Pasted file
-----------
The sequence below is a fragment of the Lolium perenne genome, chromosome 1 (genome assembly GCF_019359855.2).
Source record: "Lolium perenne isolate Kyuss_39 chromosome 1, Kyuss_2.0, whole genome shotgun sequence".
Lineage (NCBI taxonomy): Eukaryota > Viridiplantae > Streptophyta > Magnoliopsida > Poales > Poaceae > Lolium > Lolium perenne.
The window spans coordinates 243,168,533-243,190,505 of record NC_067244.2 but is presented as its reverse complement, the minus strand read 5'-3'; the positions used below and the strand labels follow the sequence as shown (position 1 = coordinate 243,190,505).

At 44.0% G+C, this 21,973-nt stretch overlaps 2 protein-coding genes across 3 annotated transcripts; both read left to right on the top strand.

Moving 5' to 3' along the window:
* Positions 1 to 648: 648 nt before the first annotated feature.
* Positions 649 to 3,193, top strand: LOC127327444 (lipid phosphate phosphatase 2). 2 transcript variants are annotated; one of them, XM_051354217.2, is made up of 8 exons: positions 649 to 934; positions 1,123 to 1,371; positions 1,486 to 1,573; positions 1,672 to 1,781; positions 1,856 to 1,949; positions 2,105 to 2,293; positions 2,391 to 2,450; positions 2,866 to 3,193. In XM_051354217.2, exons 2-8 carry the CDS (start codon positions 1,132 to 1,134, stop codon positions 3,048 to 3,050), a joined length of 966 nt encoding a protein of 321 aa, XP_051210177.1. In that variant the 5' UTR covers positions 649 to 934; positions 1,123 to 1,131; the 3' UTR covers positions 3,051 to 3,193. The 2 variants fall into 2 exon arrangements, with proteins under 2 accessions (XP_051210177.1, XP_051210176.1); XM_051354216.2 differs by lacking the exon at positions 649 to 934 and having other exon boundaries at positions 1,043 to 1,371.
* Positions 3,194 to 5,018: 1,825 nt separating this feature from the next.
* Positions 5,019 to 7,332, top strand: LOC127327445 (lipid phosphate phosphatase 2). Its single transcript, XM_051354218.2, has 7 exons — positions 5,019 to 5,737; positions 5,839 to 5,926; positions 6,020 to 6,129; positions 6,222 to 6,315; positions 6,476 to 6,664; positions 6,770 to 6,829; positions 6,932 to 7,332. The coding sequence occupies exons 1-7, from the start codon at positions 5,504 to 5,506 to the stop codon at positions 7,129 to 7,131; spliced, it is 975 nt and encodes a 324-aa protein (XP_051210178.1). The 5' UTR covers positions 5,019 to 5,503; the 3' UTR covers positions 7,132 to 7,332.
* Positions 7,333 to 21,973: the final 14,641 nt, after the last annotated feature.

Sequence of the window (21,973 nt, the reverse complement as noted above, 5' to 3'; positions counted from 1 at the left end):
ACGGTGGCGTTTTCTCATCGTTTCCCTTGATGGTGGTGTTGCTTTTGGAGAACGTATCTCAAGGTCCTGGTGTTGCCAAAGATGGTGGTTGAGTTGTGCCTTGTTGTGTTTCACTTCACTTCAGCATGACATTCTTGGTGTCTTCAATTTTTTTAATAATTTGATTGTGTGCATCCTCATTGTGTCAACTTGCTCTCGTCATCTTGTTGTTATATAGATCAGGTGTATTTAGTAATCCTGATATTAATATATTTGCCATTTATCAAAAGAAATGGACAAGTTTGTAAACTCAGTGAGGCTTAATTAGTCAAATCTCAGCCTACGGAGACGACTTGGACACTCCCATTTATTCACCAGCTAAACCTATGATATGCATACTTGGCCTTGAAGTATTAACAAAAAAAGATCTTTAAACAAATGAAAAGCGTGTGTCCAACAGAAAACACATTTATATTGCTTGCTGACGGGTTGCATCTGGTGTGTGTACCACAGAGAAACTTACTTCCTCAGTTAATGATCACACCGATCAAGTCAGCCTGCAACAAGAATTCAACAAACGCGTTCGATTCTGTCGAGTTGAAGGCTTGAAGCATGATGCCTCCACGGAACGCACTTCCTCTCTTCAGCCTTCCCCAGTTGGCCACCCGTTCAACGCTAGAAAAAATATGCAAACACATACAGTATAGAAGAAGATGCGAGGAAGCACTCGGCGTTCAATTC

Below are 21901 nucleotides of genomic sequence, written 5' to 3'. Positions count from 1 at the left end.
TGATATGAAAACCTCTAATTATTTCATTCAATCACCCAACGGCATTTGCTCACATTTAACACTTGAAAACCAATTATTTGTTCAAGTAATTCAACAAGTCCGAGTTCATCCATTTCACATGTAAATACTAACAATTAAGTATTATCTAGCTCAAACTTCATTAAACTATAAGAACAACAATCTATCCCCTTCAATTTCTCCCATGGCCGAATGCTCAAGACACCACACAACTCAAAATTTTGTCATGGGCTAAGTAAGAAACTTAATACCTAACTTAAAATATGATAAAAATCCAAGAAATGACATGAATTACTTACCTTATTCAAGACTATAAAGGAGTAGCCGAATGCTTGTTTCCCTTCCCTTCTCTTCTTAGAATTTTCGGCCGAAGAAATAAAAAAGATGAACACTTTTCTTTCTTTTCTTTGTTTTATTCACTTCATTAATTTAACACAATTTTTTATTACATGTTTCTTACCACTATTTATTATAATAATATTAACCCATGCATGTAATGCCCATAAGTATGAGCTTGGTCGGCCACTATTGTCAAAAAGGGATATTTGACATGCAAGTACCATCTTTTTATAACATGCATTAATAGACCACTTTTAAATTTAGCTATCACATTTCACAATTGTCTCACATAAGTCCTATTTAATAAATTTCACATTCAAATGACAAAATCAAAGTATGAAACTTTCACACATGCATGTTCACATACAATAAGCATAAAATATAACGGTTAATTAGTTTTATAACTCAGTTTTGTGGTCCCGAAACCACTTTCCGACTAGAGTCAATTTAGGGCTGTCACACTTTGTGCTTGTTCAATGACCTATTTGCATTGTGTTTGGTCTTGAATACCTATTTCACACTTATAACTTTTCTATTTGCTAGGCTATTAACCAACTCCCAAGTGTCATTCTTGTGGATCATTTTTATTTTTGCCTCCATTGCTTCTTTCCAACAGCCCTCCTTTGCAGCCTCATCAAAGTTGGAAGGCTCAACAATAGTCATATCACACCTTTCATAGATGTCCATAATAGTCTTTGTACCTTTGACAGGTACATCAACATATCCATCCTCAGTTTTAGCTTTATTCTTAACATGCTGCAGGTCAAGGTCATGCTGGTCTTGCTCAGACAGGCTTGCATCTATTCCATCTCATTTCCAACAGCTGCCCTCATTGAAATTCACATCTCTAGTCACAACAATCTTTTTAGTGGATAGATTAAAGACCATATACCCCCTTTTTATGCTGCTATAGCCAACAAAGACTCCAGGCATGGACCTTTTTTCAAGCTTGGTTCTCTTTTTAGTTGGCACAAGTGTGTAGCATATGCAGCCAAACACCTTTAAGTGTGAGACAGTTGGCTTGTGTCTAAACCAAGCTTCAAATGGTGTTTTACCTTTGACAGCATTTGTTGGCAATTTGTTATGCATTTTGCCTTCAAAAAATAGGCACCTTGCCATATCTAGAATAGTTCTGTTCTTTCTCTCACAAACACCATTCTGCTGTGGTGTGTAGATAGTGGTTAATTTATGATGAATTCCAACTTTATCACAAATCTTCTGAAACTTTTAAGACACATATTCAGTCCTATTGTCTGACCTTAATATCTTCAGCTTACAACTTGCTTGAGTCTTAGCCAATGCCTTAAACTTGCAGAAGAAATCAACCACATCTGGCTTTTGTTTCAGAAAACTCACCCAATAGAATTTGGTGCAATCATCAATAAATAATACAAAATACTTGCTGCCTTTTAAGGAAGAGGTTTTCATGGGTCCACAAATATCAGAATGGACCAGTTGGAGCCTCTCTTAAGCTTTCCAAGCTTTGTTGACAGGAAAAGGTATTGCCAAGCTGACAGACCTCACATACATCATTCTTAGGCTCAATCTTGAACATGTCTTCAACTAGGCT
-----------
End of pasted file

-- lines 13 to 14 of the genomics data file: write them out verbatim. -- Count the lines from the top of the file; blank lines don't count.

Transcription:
ACGGTGGCGTTTTCTCATCGTTTCCCTTGATGGTGGTGTTGCTTTTGGAGAACGTATCTCAAGGTCCTGGTGTTGCCAAAGATGGTGGTTGAGTTGTGCCTTGTTGTGTTTCACTTCACTTCAGCATGACATTCTTGGTGTCTTCAATTTTTTTAATAATTTGATTGTGTGCATCCTCATTGTGTCAACTTGCTCTCGTCATCTTGTTGTTATATAGATCAGGTGTATTTAGTAATCCTGATATTAATATATTTGCCATTTATCAAAAGAAATGGACAAGTTTGTAAACTCAGTGAGGCTTAATTAGTCAAATCTCAGCCTACGGAGACGACTTGGACACTCCCATTTATTCACCAGCTAAACCTATGATATGCATACTTGGCCTTGAAGTATTAACAAAAAAAGATCTTTAAACAAATGAAAAGCGTGTGTCCAACAGAAAACACATTTATATTGCTTGCTGACGGGTTGCATCTGGTGTGTGTACCACAGAGAAACTTACTTCCTCAGTTAATGATCACACCGATCAAGTCAGCCTGCAACAAGAATTCAACAAACGCGTTCGATTCTGTCGAGTTGAAGGCTTGAAGCATGATGCCTCCACGGAACGCACTTCCTCTCTTCAGCCTTCCCCAGTTGGCCACCCGTTCAACGCTAGAAAAAATATGCAAACACATACAGTATAGAAGAAGATGCGAGGAAGCACTCGGCGTTCAATTC

Below are 21901 nucleotides of genomic sequence, written 5' to 3'. Positions count from 1 at the left end.